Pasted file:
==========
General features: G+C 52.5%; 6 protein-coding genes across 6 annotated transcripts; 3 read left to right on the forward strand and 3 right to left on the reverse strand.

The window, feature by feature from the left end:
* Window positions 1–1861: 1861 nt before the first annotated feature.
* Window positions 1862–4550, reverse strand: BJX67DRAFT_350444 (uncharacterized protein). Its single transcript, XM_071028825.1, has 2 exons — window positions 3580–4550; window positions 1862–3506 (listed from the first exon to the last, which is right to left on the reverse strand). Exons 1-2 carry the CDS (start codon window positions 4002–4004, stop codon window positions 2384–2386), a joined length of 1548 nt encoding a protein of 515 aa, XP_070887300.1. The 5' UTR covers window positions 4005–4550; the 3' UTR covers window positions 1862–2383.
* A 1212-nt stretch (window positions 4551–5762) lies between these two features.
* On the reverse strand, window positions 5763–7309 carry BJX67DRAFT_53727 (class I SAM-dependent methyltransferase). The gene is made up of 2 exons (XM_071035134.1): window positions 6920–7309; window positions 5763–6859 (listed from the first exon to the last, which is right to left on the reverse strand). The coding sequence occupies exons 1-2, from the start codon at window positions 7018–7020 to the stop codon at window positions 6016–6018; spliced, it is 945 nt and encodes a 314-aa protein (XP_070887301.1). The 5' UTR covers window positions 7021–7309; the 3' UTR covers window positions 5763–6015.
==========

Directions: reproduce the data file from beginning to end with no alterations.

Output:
General features: G+C 52.5%; 6 protein-coding genes across 6 annotated transcripts; 3 read left to right on the forward strand and 3 right to left on the reverse strand.

The window, feature by feature from the left end:
* Window positions 1–1861: 1861 nt before the first annotated feature.
* Window positions 1862–4550, reverse strand: BJX67DRAFT_350444 (uncharacterized protein). Its single transcript, XM_071028825.1, has 2 exons — window positions 3580–4550; window positions 1862–3506 (listed from the first exon to the last, which is right to left on the reverse strand). Exons 1-2 carry the CDS (start codon window positions 4002–4004, stop codon window positions 2384–2386), a joined length of 1548 nt encoding a protein of 515 aa, XP_070887300.1. The 5' UTR covers window positions 4005–4550; the 3' UTR covers window positions 1862–2383.
* A 1212-nt stretch (window positions 4551–5762) lies between these two features.
* On the reverse strand, window positions 5763–7309 carry BJX67DRAFT_53727 (class I SAM-dependent methyltransferase). The gene is made up of 2 exons (XM_071035134.1): window positions 6920–7309; window positions 5763–6859 (listed from the first exon to the last, which is right to left on the reverse strand). The coding sequence occupies exons 1-2, from the start codon at window positions 7018–7020 to the stop codon at window positions 6016–6018; spliced, it is 945 nt and encodes a 314-aa protein (XP_070887301.1). The 5' UTR covers window positions 7021–7309; the 3' UTR covers window positions 5763–6015.